Day 21: Become even more indignant to husband. “I am planning to make you a special meal with it. Give me some time!”
Day 28: Smell squash. “Hmm… maybe I should have put you in the pantry or fridge…”

You get the idea.

I don’t know what my problem is, there are just some things that I have no point of reference for and so I literally get freaked out when I think about cooking them. Squash is definitely one of them, as I never had any squash (save pumpkin pie, which doesn’t count) until moving to the Pacific Northwest 4 years ago, so I’m still getting my bearings.

So, after reading Bianca’s post I thought, “This is the year, dangit!” I bought the squash, came home, set it on the counter… and knew my cycle had begun again.

I knew I could break the cycle! So I decided to cook it right then and there. But what to have with it?

Something hearty and filling was in order, so I decided to make a veggie meatloaf, especially after reading somewhere online about how well they hold up in the Baker’s Edge pan. I look for any excuse to use that silly pan. Then, I decided to throw my spaghetti squash’s friend, butternut, into the mix.

Veggie meatloaf with roasted butternut squash sauce, steamed kale and, behold, herbed spaghetti squash!!! I pulled this veggie meatloaf recipe out of thin air and was so happy with it. We eagerly ate through it so quickly that I plan on making it again soon, I wanted to share it.

Veggie Meatloaf

1 medium sized onion, shredded or chopped
2 medium carrots, shredded
1 cup raw sunflower seeds
1 tbsp. olive oil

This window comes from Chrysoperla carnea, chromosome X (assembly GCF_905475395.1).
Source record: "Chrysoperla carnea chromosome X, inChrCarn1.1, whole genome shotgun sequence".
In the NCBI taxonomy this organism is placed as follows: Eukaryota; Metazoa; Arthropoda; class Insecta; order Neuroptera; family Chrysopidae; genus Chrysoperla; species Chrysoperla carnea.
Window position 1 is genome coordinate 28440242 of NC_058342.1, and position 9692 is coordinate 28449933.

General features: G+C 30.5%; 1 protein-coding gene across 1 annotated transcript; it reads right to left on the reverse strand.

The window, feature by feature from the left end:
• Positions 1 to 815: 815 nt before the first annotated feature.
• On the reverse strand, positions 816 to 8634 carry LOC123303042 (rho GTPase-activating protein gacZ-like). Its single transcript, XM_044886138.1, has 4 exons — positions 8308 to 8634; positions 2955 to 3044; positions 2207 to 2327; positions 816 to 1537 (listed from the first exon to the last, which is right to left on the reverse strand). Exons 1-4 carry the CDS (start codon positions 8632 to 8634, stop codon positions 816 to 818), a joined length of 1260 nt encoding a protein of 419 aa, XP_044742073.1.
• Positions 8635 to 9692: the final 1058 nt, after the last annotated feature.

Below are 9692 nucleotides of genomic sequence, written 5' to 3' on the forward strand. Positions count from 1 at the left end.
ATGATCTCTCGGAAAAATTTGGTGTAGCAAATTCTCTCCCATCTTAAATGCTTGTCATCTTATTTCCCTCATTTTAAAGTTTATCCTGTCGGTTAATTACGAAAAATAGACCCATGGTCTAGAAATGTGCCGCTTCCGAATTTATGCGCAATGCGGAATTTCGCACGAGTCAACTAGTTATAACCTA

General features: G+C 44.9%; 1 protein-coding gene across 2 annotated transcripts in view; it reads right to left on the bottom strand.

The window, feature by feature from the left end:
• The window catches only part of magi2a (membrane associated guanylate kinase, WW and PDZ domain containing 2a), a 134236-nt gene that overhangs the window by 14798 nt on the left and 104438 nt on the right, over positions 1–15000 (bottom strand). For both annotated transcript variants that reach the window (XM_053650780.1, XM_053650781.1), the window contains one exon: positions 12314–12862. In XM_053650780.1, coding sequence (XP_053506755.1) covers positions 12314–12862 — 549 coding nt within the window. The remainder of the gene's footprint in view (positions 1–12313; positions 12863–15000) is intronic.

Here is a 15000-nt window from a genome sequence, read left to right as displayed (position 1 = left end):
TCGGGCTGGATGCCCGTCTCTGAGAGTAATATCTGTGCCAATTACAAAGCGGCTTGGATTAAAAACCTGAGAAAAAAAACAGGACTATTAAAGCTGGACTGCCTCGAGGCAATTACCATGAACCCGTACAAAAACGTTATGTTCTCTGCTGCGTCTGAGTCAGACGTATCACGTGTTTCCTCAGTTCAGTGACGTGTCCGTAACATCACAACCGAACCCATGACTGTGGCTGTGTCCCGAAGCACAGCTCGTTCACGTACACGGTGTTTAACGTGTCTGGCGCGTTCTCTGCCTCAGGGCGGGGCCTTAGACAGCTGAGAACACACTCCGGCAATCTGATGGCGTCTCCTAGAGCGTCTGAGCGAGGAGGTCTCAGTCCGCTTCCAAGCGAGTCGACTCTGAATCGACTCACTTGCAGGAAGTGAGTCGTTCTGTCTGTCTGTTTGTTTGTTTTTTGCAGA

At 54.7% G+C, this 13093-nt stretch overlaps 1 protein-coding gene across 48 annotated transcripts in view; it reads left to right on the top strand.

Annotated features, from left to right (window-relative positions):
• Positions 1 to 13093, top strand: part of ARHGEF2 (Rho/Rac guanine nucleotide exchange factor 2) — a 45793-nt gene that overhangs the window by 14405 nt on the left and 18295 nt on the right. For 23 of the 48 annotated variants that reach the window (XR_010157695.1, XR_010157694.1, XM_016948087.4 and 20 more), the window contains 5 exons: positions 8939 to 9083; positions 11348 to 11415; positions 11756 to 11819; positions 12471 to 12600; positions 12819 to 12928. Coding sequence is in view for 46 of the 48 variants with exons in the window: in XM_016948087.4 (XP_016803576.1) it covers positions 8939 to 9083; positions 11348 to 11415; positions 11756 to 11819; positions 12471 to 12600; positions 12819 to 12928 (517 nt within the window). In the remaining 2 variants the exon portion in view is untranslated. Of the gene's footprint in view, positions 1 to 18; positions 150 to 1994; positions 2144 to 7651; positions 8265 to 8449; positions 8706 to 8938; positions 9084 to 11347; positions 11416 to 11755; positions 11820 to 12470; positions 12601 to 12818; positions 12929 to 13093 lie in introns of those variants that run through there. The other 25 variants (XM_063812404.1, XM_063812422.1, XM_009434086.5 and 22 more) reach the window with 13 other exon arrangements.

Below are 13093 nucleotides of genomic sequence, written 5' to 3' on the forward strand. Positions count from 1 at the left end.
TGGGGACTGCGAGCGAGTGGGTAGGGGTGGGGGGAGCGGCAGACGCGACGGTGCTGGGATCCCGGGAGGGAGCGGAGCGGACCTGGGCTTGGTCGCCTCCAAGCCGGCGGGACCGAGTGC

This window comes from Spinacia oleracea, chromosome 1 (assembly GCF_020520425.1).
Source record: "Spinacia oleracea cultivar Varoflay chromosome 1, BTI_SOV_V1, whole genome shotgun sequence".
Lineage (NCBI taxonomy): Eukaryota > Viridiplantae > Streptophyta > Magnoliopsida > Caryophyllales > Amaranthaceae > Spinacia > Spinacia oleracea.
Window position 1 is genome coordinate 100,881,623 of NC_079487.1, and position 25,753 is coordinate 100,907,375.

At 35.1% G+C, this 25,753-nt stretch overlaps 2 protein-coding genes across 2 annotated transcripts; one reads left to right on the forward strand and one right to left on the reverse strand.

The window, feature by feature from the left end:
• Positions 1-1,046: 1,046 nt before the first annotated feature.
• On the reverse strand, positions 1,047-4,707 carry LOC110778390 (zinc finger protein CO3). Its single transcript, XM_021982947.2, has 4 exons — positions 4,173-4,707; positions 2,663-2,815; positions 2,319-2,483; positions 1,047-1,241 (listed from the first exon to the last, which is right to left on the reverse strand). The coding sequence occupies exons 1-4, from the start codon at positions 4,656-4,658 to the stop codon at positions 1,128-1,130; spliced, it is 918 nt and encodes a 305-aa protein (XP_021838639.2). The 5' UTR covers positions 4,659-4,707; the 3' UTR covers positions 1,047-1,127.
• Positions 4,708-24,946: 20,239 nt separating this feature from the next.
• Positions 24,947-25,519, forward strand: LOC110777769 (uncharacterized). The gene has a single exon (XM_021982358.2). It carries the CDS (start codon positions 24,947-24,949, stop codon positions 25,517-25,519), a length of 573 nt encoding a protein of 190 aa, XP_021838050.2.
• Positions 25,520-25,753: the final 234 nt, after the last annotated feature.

1 teas. dried basil
1 teas. dried oregano
2 tbsp. soy sauce or tamari
1 tbsp. red win vinegar
1 1/2 cup cooked lentils (I used French, any variety would do)
1 1/2 cup cooked grain (I used buckwheat, brown rice would be good, too)

Preheat oven to 350. Lightly grease a loaf pan or Baker’s Edge pan.

In the bowl of a food processor, add the onions, carrots, sunflower seeds and olive oil. Process for 30 sec-1 minute, until it resembles a chunky paste. Add the herbs, soy sauce and vinegar and combine. Add lentils and grain to the processor and process until ingredients just come together, scraping down the bowl as needed. If there are still some discernible lentils, that’s fine, but overall it should be thick and paste-like. Hmm… paste-like doesn’t sound very appetizing.

Moving on, spread the loaf into the prepared pan and bake for 30-40 minutes (closer to 40 for the loaf pan), depending on type of pan. The top of the loaf should brown and get a little crusty on the edges There should still be a little mush-factor if you gently push down on the top of the loaf, as it will continue to firm up as it cools.

Makes 6-7 servings, depending on how much you feel like sharing.

I know I can’t be alone- what foods are purchased with good intentions and then lurk in your fridge only to die a slow, lonely death?

a taste for fall…

5 Oct

As the cooler weather sets in, I start to crave comfort foods. While not necessarily looking for overly hearty fare, chilly nights and layer-weather beckons for something that sticks to your ribs. Let’s take a stroll down memory lane for some recipes that fit the bill.

Some Curried Carrot Soup is simple to make, but is thick and flavorful for rainy nights or when you have the sniffles.

Some Pesto Ricotta will add flavor and protein to any pasta or pizza and make for happy tummies.

Inspired by Starbucks’ annual fall muffin, my Stuff This In Your Pumpkin Pie Hole Muffin will please vegans and non-vegans alike and is the perfect breakfast on a chilly autumn morning.

What are your favorite autumn eats?